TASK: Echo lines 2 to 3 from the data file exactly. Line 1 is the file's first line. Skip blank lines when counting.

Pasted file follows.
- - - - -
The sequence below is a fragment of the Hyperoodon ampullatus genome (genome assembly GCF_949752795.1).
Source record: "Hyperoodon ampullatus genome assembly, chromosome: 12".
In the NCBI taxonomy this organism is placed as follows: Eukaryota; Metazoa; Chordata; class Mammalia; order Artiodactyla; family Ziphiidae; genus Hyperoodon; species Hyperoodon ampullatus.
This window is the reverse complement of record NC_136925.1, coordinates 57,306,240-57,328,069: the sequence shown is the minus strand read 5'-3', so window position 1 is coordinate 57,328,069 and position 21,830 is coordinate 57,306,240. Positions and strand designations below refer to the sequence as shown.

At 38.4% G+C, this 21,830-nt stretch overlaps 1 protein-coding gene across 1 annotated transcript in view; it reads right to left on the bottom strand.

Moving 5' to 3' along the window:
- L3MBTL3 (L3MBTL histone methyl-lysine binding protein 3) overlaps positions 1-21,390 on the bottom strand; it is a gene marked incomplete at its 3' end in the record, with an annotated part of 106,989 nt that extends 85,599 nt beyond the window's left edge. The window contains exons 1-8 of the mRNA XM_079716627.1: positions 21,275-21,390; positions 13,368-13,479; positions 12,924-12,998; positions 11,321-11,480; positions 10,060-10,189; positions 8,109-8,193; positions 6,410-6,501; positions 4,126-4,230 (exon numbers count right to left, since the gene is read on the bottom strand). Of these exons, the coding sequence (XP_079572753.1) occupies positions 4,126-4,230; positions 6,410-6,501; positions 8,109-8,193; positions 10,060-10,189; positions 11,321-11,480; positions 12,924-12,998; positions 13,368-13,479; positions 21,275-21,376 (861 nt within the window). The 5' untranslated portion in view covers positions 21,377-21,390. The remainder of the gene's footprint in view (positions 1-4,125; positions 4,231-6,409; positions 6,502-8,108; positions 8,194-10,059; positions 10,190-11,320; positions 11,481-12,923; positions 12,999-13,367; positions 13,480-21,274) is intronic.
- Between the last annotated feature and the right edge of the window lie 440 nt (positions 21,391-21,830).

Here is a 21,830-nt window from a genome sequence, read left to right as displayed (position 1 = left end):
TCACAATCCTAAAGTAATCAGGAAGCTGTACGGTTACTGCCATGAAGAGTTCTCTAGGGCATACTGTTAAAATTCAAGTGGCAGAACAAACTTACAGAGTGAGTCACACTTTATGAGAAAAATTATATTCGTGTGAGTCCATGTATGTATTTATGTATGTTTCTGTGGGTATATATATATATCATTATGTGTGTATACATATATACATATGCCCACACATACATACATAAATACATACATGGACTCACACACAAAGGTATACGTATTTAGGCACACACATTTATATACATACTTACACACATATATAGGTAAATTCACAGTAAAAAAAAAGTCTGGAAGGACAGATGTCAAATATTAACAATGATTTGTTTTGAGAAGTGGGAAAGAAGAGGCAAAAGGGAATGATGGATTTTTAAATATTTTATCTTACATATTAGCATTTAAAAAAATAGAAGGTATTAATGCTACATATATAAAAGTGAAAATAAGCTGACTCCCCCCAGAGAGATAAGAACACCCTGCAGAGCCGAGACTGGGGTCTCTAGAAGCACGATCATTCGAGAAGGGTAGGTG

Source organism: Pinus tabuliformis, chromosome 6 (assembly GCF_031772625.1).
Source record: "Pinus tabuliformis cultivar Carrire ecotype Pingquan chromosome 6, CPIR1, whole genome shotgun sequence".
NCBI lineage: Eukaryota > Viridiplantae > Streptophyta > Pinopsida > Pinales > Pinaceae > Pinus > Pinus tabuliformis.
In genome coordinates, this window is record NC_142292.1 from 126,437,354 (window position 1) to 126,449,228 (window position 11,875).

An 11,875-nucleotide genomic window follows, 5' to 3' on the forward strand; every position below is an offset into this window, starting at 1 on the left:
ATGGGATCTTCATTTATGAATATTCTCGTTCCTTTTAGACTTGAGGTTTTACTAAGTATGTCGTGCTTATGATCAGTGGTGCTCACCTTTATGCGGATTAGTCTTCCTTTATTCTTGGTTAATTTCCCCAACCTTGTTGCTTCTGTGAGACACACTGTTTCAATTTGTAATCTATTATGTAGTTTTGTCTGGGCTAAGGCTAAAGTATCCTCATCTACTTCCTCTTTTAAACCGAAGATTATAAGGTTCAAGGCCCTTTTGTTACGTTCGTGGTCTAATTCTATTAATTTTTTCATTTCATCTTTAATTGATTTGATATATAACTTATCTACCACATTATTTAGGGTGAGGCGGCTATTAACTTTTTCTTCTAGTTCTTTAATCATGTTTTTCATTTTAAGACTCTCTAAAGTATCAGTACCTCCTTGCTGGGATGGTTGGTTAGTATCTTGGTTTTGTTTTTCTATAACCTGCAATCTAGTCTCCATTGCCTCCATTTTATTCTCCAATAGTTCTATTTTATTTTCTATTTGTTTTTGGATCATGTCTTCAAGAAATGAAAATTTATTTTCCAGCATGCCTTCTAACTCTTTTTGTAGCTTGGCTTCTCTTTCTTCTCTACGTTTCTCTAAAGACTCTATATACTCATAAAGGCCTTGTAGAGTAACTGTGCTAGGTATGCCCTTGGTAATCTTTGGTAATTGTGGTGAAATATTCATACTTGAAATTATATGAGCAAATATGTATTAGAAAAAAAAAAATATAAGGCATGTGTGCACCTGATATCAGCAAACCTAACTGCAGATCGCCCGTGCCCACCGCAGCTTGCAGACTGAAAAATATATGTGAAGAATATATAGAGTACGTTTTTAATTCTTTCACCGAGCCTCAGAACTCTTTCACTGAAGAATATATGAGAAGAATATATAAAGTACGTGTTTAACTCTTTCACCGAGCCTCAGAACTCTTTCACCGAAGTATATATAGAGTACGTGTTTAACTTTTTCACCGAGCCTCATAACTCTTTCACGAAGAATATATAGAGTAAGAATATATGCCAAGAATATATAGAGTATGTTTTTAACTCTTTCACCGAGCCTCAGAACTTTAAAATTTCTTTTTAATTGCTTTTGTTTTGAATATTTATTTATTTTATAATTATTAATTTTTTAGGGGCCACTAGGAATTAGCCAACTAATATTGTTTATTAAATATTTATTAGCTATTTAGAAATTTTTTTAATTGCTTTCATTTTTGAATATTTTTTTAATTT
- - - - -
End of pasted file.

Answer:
Source record: "Hyperoodon ampullatus genome assembly, chromosome: 12".
In the NCBI taxonomy this organism is placed as follows: Eukaryota; Metazoa; Chordata; class Mammalia; order Artiodactyla; family Ziphiidae; genus Hyperoodon; species Hyperoodon ampullatus.